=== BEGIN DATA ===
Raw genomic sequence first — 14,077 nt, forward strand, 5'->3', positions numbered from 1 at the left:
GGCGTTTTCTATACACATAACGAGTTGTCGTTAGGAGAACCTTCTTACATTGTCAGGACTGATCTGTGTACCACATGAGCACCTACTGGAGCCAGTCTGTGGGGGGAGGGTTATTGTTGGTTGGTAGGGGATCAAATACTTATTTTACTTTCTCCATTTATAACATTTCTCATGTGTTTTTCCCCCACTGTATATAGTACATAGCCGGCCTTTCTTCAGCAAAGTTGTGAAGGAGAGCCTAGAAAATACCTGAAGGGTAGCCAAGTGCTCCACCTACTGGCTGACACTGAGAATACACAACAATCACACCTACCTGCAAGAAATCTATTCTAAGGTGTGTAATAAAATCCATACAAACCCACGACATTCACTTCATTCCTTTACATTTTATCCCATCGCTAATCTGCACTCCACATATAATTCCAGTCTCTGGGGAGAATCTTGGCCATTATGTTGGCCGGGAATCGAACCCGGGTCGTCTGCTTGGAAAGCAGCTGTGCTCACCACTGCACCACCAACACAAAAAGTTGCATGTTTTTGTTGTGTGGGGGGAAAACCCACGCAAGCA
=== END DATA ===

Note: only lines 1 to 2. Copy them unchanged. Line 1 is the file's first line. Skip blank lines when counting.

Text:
Raw genomic sequence first — 14,077 nt, forward strand, 5'->3', positions numbered from 1 at the left:
GGCGTTTTCTATACACATAACGAGTTGTCGTTAGGAGAACCTTCTTACATTGTCAGGACTGATCTGTGTACCACATGAGCACCTACTGGAGCCAGTCTGTGGGGGGAGGGTTATTGTTGGTTGGTAGGGGATCAAATACTTATTTTACTTTCTCCATTTATAACATTTCTCATGTGTTTTTCCCCCACTGTATATAGTACATAGCCGGCCTTTCTTCAGCAAAGTTGTGAAGGAGAGCCTAGAAAATACCTGAAGGGTAGCCAAGTGCTCCACCTACTGGCTGACACTGAGAATACACAACAATCACACCTACCTGCAAGAAATCTATTCTAAGGTGTGTAATAAAATCCATACAAACCCACGACATTCACTTCATTCCTTTACATTTTATCCCATCGCTAATCTGCACTCCACATATAATTCCAGTCTCTGGGGAGAATCTTGGCCATTATGTTGGCCGGGAATCGAACCCGGGTCGTCTGCTTGGAAAGCAGCTGTGCTCACCACTGCACCACCAACACAAAAAGTTGCATGTTTTTGTTGTGTGGGGGGAAAACCCACGCAAGCA